Design of the Year Brings the Great, Good and Peculiar with and Eco-Friendly Focus

Feb 10th, 2012 | By | Category: Featured London Article, Hotel-Assist News

London has been a beacon of design for decades, from Sir Alex Issigonis’s adorable Mini Cooper to Harry Beck’s colourful yet functional Underground map, to Sir Giles Gilbert Scott’s instantly recognisable red telephone kiosks, bold and classic features have bestowed iconic status on these creations, so much so that London would be unrecognisable without them. The city‘s enduring reputation is hardly surprising, with many cutting edge furniture shops, fashion houses, architect firms and a slew of fantastic educational institutions such as Central St Martins College of Arts and Design, Camberwell College of Arts and Chelsea College of Art and Design, London is continually turning out a new generation of home-grown talent, or luring new names from overseas to add and improve to the city’s unique look and feel. New innovations are constantly surprising and pioneering, making use of the latest technologies and taking into account environmental and social concerns, so it is with great excitement that people are flocking to the ‘Oscars of the design world’ at The Design Museum’s Design of the Year exhibition.

 

Covering a range of disciplines, from architecture to fashion, the exhibition brings together designers from all over the world, and represents some of the biggest names in the industry including Alexander McQueen’s Sarah Burton for her design of the Duchess of Cambridge’s stunning wedding dress and architect Zaha Hadid for her Guangzhou Opera House. There are a few curious additions however, for every design that becomes a staple of homes across the nation, there are the odd entries that are perhaps more suited to surrealist pondering than resting a mug of coffee on. A table made out of humble polystyrene looks as though it would collapse if one so much as sneezed near it, but could prove to be an eco friendly solution to a place to fan out your magazines, Werner Aisslinger’s stackable chairs made from hemp are similarly biodegradable. A particularly whimsical entry is Gordon Young’s comedy carpet, a concrete wall with jokes in a music hall, letterpress style font embedded into the raw material. It might be a cheeky, Monty-Pythonesque wink at British wit, but the designer worked closely with chemists to create the specific alchemy to produce such a curious product, showing that even the most bizarre entries are brought about with the utmost seriousness.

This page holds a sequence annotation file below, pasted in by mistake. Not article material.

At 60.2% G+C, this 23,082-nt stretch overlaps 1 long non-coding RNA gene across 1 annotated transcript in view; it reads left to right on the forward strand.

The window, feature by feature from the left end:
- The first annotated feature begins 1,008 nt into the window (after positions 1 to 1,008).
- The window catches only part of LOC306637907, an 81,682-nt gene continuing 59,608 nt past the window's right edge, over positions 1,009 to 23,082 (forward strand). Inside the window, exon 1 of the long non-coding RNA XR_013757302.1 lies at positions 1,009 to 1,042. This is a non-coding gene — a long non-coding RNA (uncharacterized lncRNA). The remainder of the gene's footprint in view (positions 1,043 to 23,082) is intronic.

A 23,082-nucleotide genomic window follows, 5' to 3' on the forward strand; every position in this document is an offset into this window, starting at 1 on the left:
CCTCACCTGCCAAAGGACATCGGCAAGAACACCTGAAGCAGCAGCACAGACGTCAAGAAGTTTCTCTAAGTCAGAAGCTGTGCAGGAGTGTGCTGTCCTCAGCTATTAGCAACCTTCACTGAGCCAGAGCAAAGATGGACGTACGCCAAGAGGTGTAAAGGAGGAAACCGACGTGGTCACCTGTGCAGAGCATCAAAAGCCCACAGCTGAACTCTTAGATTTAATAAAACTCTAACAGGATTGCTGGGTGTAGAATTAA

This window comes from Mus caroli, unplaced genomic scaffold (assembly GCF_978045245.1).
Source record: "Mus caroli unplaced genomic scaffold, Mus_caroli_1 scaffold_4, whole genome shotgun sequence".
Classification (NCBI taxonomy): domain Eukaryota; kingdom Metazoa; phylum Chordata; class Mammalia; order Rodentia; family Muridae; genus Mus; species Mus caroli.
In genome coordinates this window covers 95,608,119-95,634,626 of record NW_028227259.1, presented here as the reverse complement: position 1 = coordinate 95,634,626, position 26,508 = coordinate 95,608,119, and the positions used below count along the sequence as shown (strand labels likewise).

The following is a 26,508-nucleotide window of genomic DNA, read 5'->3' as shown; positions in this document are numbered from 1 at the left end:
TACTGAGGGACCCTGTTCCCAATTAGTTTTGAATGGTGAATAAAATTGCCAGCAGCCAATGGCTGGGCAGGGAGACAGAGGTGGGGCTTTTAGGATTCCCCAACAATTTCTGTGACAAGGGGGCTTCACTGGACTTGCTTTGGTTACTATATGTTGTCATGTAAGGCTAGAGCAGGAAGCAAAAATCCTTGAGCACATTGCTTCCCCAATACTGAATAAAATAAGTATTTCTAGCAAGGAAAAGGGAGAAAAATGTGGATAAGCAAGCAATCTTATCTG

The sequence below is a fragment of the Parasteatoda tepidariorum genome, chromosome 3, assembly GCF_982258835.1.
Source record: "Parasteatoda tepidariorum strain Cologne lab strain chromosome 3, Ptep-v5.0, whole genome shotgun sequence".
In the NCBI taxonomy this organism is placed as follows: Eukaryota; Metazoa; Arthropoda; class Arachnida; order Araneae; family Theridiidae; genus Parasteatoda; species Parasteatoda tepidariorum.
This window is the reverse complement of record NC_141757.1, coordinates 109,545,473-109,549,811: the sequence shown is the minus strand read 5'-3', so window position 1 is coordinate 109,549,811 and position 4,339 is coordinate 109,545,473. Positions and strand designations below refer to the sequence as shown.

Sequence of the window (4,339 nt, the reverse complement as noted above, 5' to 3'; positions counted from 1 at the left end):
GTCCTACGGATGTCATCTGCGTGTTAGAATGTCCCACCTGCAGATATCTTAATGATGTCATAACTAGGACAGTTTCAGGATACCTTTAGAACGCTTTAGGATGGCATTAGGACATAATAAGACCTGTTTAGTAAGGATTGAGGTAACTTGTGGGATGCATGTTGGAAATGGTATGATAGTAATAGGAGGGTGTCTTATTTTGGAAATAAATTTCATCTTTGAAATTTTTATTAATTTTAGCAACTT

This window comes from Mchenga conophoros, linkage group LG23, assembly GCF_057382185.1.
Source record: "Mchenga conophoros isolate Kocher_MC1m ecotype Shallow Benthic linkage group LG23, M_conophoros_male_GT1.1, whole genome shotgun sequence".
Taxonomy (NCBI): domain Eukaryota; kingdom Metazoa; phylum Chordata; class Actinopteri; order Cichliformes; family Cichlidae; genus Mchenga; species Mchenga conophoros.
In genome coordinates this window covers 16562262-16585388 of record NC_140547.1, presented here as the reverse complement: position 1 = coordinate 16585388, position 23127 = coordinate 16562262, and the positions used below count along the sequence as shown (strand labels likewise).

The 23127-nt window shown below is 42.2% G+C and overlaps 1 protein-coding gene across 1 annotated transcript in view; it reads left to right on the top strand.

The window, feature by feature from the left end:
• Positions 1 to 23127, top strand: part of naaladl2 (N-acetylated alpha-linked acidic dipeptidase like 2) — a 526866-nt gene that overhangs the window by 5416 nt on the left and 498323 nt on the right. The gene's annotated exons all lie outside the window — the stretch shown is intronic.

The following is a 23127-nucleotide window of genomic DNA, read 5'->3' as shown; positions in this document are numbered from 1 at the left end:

Whilst these products may not become commercial successes, they represent an earnest attempt at the future of design to impact the world less whilst enhancing it all the more. This is perhaps the most interesting aspect of the museum, designs that move us into a more convenient but less disruptive future. Designs for electric cars rub shoulder’s with Korean chain Homeplus’s supermarket vending machines and ┬úD printers which can make objects out of glass, intended for use in harsh desert environments. A product with a particularly anthropological bent is the Helen Hamlyn Centre for Design’s prototype for a new style of ambulance, with 360 degree access to the gurney, easy-clean surfaces and better-utilised space to allow paramedics to operate with ease. It has bee estimated that this design would reduce hospital admissions by 60% and save the NHS tens of millions of pounds.

 

Therein lies the crux of the museum, come April the winner of the award will be announced, but unless these designs are seriously considered for investment by those they were created to help, this will just be another ghost town of fantastic ideas stagnating. One would hope that the NHS will see the long-term impact rather than the amount of zeroes on the cheque, and maybe this year the press surrounding the exhibition will be enough to convince them.

 

If you would like to see the wild and wonderful designs on show, there are many fantastic hotels in the surrounding area. The charming, two-star Mad Hatter hotel offers very reasonable rates within a traditional pub setting in nearby Southwark. Another pub hotel with plenty of character, low-cost rooms and elegant decor is The Wellington, just a short walk away from The Design Museum, or if you require added privacy, or are travelling with a family, Kings Wardrobe Serviced Apartments might be just the ticket, with bright, cheerful interiors and modern kitchen units.

 

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